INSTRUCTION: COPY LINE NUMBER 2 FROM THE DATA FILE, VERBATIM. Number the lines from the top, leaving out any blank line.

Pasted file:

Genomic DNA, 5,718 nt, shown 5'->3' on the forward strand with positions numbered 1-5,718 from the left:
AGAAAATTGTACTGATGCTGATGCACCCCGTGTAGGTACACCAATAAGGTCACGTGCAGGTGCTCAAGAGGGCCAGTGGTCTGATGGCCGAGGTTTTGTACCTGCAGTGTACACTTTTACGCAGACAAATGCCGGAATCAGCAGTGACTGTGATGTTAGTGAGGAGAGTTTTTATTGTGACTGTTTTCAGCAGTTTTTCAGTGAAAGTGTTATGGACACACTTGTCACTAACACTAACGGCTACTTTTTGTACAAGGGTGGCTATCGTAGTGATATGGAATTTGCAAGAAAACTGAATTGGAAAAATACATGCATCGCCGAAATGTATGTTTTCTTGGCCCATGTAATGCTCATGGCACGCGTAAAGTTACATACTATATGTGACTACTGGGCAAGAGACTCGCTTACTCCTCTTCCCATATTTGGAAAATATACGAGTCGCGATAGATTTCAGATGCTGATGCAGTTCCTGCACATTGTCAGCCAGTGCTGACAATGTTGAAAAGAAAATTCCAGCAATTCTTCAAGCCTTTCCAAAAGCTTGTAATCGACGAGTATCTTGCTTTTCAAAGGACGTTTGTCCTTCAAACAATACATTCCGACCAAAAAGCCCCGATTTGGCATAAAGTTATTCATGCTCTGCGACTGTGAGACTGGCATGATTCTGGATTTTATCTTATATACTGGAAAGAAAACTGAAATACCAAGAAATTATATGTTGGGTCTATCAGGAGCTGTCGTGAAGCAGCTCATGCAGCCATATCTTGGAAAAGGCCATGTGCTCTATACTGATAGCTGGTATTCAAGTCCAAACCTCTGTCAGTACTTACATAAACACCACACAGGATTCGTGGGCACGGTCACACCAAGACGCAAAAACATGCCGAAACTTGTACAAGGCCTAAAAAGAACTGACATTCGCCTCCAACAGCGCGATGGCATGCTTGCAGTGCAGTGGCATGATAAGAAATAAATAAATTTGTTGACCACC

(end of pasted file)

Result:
AGAAAATTGTACTGATGCTGATGCACCCCGTGTAGGTACACCAATAAGGTCACGTGCAGGTGCTCAAGAGGGCCAGTGGTCTGATGGCCGAGGTTTTGTACCTGCAGTGTACACTTTTACGCAGACAAATGCCGGAATCAGCAGTGACTGTGATGTTAGTGAGGAGAGTTTTTATTGTGACTGTTTTCAGCAGTTTTTCAGTGAAAGTGTTATGGACACACTTGTCACTAACACTAACGGCTACTTTTTGTACAAGGGTGGCTATCGTAGTGATATGGAATTTGCAAGAAAACTGAATTGGAAAAATACATGCATCGCCGAAATGTATGTTTTCTTGGCCCATGTAATGCTCATGGCACGCGTAAAGTTACATACTATATGTGACTACTGGGCAAGAGACTCGCTTACTCCTCTTCCCATATTTGGAAAATATACGAGTCGCGATAGATTTCAGATGCTGATGCAGTTCCTGCACATTGTCAGCCAGTGCTGACAATGTTGAAAAGAAAATTCCAGCAATTCTTCAAGCCTTTCCAAAAGCTTGTAATCGACGAGTATCTTGCTTTTCAAAGGACGTTTGTCCTTCAAACAATACATTCCGACCAAAAAGCCCCGATTTGGCATAAAGTTATTCATGCTCTGCGACTGTGAGACTGGCATGATTCTGGATTTTATCTTATATACTGGAAAGAAAACTGAAATACCAAGAAATTATATGTTGGGTCTATCAGGAGCTGTCGTGAAGCAGCTCATGCAGCCATATCTTGGAAAAGGCCATGTGCTCTATACTGATAGCTGGTATTCAAGTCCAAACCTCTGTCAGTACTTACATAAACACCACACAGGATTCGTGGGCACGGTCACACCAAGACGCAAAAACATGCCGAAACTTGTACAAGGCCTAAAAAGAACTGACATTCGCCTCCAACAGCGCGATGGCATGCTTGCAGTGCAGTGGCATGATAAGAAATAAATAAATTTGTTGACCACC